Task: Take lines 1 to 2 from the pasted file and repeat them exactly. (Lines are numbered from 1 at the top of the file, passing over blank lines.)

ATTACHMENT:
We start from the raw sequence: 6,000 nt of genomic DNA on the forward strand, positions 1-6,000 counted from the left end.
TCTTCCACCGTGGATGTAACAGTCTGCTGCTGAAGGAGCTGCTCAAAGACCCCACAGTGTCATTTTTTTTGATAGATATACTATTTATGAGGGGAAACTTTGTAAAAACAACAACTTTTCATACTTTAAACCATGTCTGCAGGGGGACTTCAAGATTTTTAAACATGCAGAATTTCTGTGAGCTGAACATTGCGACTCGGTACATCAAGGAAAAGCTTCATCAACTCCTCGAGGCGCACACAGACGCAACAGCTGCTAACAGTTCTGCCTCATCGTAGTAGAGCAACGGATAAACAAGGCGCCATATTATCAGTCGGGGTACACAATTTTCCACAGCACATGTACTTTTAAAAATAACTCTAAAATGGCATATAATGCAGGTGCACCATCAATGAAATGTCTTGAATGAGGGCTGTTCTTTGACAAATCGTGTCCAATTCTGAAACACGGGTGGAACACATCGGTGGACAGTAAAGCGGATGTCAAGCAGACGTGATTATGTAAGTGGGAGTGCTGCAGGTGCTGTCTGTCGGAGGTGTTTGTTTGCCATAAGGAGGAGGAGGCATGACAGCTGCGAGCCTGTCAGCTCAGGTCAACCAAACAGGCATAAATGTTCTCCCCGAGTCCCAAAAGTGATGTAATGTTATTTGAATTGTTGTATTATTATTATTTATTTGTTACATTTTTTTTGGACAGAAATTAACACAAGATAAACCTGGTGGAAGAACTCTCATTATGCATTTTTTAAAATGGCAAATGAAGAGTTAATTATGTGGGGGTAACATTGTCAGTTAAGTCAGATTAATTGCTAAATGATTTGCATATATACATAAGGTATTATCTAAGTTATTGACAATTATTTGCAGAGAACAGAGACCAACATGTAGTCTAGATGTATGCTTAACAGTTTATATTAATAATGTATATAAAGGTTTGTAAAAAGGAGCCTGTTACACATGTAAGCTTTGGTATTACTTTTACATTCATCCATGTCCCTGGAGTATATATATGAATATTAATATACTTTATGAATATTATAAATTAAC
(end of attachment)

We start from the raw sequence: 6,000 nt of genomic DNA on the forward strand, positions 1-6,000 counted from the left end.
TCTTCCACCGTGGATGTAACAGTCTGCTGCTGAAGGAGCTGCTCAAAGACCCCACAGTGTCATTTTTTTTGATAGATATACTATTTATGAGGGGAAACTTTGTAAAAACAACAACTTTTCATACTTTAAACCATGTCTGCAGGGGGACTTCAAGATTTTTAAACATGCAGAATTTCTGTGAGCTGAACATTGCGACTCGGTACATCAAGGAAAAGCTTCATCAACTCCTCGAGGCGCACACAGACGCAACAGCTGCTAACAGTTCTGCCTCATCGTAGTAGAGCAACGGATAAACAAGGCGCCATATTATCAGTCGGGGTACACAATTTTCCACAGCACATGTACTTTTAAAAATAACTCTAAAATGGCATATAATGCAGGTGCACCATCAATGAAATGTCTTGAATGAGGGCTGTTCTTTGACAAATCGTGTCCAATTCTGAAACACGGGTGGAACACATCGGTGGACAGTAAAGCGGATGTCAAGCAGACGTGATTATGTAAGTGGGAGTGCTGCAGGTGCTGTCTGTCGGAGGTGTTTGTTTGCCATAAGGAGGAGGAGGCATGACAGCTGCGAGCCTGTCAGCTCAGGTCAACCAAACAGGCATAAATGTTCTCCCCGAGTCCCAAAAGTGATGTAATGTTATTTGAATTGTTGTATTATTATTATTTATTTGTTACATTTTTTTTGGACAGAAATTAACACAAGATAAACCTGGTGGAAGAACTCTCATTATGCATTTTTTAAAATGGCAAATGAAGAGTTAATTATGTGGGGGTAACATTGTCAGTTAAGTCAGATTAATTGCTAAATGATTTGCATATATACATAAGGTATTATCTAAGTTATTGACAATTATTTGCAGAGAACAGAGACCAACATGTAGTCTAGATGTATGCTTAACAGTTTATATTAATAATGTATATAAAGGTTTGTAAAAAGGAGCCTGTTACACATGTAAGCTTTGGTATTACTTTTACATTCATCCATGTCCCTGGAGTATATATATGAATATTAATATACTTTATGAATATTATAAATTAAC